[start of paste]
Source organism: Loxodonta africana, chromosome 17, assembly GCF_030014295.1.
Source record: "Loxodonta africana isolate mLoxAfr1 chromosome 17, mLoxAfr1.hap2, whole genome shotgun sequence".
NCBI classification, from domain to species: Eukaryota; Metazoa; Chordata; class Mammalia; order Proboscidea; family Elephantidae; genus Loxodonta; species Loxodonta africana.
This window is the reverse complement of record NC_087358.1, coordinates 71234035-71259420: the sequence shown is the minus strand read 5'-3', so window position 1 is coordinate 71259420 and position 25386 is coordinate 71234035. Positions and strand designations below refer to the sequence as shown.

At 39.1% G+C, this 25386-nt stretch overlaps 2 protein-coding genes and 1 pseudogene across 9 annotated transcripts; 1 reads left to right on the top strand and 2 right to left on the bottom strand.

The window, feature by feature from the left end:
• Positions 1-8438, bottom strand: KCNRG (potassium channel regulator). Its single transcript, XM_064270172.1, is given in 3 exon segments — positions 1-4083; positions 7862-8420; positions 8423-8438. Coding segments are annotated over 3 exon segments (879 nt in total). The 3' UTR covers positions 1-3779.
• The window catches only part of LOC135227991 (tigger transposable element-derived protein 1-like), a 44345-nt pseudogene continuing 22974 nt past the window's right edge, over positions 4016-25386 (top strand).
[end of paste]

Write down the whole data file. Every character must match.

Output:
Source organism: Loxodonta africana, chromosome 17, assembly GCF_030014295.1.
Source record: "Loxodonta africana isolate mLoxAfr1 chromosome 17, mLoxAfr1.hap2, whole genome shotgun sequence".
NCBI classification, from domain to species: Eukaryota; Metazoa; Chordata; class Mammalia; order Proboscidea; family Elephantidae; genus Loxodonta; species Loxodonta africana.
This window is the reverse complement of record NC_087358.1, coordinates 71234035-71259420: the sequence shown is the minus strand read 5'-3', so window position 1 is coordinate 71259420 and position 25386 is coordinate 71234035. Positions and strand designations below refer to the sequence as shown.

At 39.1% G+C, this 25386-nt stretch overlaps 2 protein-coding genes and 1 pseudogene across 9 annotated transcripts; 1 reads left to right on the top strand and 2 right to left on the bottom strand.

The window, feature by feature from the left end:
• Positions 1-8438, bottom strand: KCNRG (potassium channel regulator). Its single transcript, XM_064270172.1, is given in 3 exon segments — positions 1-4083; positions 7862-8420; positions 8423-8438. Coding segments are annotated over 3 exon segments (879 nt in total). The 3' UTR covers positions 1-3779.
• The window catches only part of LOC135227991 (tigger transposable element-derived protein 1-like), a 44345-nt pseudogene continuing 22974 nt past the window's right edge, over positions 4016-25386 (top strand).